Vatican Wealth

Someone asked me to respond to this question that zen-spirit posted last night:

Here’s what I don’t get - Vatican City has a ton of gold and silver and stuff. Why not sell some of it to help people in third world countries and such? I get that there are already quite a number of hospitals and outreach programs, but Rome could do so much better.

I mean look at the Pope, he might teach people about self-sacrifice, but what has he got to lose? Event though Rome may donate millions to those who are suffering, the fact that he is not really losing any of his luxuries makes him out to be a hypocrite. The way I see it, sacrifice is about giving despite what you have, not any excess of what you have.

I keep stating this point to Roman Catholics, but no one seems to have an answer. Why is this so?

As a sort of joke, since I had been hearing so many myths about this, I wrote a quaestio disputata in the medieval style maybe 5-6 years ago or so to answer this. (I just updated a couple numbers now, but if something doesn’t say “in 2009” or “in 2010,” you can assume that this data is from around 2003 or so. It’s partly drawn from a book by John Allen.)

Is the Vatican fabulously wealthy?

Objections

1. It seems that the Vatican is fabulously wealthy. It is full of priceless artistic treasures, some of which were built with the sale of indulgences.

2. Moreover, the Vatican’s annual operating budget is $260 million. That is a lot of money.

3. Further, the Vatican’s properties are worth $770 million. That is even more money.

4. Again, the Vatican runs an annual world fundraising campaign.

5. Again, the scandals of the Vatican Bank in the 1970s and 1980s reveal that it is managing an enormous amount of money.

Sed contra:

The Holy See spent 23 consecutive years in the red, from 1971-1993.

Respondeo dicendum quod:

The Vatican’s wealth is extremely modest for its size and needs. That’s why only a minimum of Vatican officials get to work in rooms decorated by Raphael. Personnel of the Congregation for Divine Worship and the Council of the Laity end up working in an anonymous bureaucratic space that might as well be in the Pentagon or General Motors. While there are a few black Mercedes limousines to ferry VIPs to and fro, and some cardinals do have fairly nice apartments, most offices are sparsely furnished and rather low-tech, living quarters are plain, and salaries for most officials are strikingly low by First World standards.

Answers to the Objections

1. The Holy See considers these artworks part of the artistic heritage of the world, which may never be sold or borrowed against. In fact, they are a financial liability, since their protection and upkeep costs millions of euros each year, and it would be impossible to sell a literally priceless property like St. Peter’s Basilica.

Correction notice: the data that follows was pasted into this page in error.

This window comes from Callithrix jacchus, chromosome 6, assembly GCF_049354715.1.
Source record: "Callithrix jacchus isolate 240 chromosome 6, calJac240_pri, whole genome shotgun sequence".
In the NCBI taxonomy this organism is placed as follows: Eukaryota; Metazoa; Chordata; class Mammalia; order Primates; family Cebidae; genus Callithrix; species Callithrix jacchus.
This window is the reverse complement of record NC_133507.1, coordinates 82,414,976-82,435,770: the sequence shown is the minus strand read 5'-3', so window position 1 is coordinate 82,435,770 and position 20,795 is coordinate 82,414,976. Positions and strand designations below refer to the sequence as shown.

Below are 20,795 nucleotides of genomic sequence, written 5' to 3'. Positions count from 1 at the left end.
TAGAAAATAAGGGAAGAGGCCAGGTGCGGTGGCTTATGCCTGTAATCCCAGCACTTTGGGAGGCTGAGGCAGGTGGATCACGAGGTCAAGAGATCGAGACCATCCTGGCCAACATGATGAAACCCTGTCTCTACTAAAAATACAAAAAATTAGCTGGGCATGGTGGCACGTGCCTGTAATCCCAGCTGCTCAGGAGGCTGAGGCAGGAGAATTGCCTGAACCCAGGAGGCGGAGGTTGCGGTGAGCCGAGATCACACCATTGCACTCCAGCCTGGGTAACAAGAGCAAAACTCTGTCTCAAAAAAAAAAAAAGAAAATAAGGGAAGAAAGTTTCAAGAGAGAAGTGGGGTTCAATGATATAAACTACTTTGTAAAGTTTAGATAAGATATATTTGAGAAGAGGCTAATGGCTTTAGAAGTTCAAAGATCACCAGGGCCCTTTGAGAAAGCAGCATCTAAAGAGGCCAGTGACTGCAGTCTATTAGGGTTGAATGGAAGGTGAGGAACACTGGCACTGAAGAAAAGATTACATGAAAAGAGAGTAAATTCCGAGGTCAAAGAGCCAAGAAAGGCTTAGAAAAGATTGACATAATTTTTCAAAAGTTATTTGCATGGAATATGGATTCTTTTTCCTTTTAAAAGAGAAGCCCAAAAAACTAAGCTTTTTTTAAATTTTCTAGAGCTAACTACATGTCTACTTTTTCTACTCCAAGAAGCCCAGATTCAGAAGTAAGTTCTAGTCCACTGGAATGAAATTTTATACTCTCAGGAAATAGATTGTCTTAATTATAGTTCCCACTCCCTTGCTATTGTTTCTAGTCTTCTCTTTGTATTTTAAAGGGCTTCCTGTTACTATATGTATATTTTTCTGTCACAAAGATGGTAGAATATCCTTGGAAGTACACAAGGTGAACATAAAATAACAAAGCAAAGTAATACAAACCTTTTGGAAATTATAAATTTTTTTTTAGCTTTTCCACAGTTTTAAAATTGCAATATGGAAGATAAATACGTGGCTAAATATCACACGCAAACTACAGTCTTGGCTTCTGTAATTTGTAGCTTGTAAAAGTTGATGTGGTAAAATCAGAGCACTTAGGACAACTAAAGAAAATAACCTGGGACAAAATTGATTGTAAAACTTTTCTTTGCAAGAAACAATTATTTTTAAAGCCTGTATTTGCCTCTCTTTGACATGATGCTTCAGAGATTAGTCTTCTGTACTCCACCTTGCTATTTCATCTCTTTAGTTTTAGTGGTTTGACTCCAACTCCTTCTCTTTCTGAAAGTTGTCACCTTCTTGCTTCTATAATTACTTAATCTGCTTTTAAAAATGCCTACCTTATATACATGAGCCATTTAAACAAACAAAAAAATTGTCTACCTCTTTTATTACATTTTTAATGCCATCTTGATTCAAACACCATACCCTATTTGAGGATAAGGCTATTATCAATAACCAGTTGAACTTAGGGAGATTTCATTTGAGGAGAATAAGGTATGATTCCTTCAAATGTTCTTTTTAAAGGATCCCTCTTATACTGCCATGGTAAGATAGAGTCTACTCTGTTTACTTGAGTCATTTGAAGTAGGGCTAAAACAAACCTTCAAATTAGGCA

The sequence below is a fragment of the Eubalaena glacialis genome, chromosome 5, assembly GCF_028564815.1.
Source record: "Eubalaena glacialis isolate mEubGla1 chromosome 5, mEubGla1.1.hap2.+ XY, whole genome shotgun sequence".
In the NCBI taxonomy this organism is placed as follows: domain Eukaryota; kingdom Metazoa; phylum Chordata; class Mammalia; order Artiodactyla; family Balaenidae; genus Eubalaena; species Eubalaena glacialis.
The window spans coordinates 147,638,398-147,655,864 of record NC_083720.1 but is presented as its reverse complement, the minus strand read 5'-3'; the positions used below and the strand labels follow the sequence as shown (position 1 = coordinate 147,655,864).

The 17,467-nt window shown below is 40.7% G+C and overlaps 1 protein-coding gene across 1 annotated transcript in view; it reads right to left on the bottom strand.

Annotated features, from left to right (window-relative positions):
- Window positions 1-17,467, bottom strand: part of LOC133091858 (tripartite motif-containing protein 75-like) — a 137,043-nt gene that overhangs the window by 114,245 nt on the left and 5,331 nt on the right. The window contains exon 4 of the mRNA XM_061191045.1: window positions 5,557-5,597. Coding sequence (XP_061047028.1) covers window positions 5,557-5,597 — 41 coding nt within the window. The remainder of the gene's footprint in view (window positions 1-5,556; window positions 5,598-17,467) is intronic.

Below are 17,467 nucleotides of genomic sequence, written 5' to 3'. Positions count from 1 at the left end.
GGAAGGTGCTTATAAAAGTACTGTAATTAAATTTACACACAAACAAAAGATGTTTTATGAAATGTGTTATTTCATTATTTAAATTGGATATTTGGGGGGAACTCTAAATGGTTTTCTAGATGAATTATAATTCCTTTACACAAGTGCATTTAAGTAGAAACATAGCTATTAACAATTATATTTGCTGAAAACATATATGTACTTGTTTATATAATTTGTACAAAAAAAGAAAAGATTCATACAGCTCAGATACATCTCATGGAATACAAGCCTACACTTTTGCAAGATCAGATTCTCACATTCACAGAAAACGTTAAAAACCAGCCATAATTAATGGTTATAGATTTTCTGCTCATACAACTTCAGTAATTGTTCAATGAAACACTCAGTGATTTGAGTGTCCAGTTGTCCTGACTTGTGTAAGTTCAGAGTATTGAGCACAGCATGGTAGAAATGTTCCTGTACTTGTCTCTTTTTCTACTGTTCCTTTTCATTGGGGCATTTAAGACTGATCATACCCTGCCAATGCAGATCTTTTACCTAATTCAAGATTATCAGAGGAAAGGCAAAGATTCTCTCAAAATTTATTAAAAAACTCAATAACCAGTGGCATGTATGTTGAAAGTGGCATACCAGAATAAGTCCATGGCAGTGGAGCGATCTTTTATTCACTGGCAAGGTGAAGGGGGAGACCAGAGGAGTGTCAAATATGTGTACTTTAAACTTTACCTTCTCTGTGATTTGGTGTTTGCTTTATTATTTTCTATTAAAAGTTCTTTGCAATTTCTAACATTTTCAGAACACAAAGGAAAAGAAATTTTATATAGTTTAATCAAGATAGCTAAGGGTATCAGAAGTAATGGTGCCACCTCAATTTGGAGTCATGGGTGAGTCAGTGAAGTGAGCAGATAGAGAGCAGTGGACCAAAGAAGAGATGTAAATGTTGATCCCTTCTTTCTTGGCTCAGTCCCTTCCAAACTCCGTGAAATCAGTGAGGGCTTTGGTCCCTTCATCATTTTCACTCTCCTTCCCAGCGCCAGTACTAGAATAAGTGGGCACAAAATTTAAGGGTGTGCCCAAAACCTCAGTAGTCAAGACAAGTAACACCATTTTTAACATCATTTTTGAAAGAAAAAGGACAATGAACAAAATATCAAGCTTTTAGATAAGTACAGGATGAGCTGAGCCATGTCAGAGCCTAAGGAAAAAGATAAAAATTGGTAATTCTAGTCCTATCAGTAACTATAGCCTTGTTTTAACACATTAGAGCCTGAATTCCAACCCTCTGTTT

2. The budget would not place the Vatican in the top 500 of major social institutions. Harvard University has an annual operating budget of a little over $1.3 billion, 5 times more than the Vatican. Microsoft Corporation did $297 billion in sales last year, 1140 times more than the Vatican’s budget. The budget in fact places the Vatican in the range of mid-size American colleges.

3. The word “patrimony” in Vatican terminology means “endowment” in American college terminology: funds and other assets designated to support the institution if operating funds fall short. The University of Notre Dame has an endowment of $3.5 billion, 4½ times bigger than the Vatican’s. 

4. The Peter’s Pence collection (which raised $67 million in 2010) goes entirely to support the Pope’s charities, mostly emergency relief worldwide. In contrast, the Salvation Army was able to spend $3.1 billion in 2009.

5. The Vatican Bank, which is not even owned by the Holy See, manages $3.5 billion in annual assets, but as in any bank, these assets belong to the depositors. Profits and dividends from the bank go to the Holy See, but even presuming a substantial rate of return, the bank might produce $3.5 million each year, precious little for offsetting operating costs.

More specific concerns of yours:

The Pope, even though he’s surrounded by fabulous works of art, lives a very simple lifestyle and has a work schedule that would drive most of us into the ground… and he’s 84! He doesn’t really “have” any of that stuff personally. Don’t forget that if Joseph Ratzinger had asked insistently to be allowed to retire and go live in Germany, it was for a reason!

Because many of the Vatican’s great works of art are tied up in the Vatican Museums, the Museums can generate most of the Vatican’s income, but even that is very modest. The Vatican’s finances were finally in the green last year, but in the red in 2009. Also, the upkeep and constant refurbishing of so much artwork is such a job that the Vatican has a separate organization just to raise money for it. Otherwise it wouldn’t happen.

Besides, you can’t sell any of that art anyway. It’s world patrimony stuff, and it would be illegal under Italian law to take it outside of the country (and probably even to melt it down to sell the gold leaf that some things are coated with).

By the way, I’ve seen some of those Vatican offices personally, and I can tell you that I’d rather work in the office I have than those! Most of them are off-site anyway, in drab and cramped office buildings in the city of Rome proper, not in the Vatican itself.

Hope that helps. God bless!

- Father Shane

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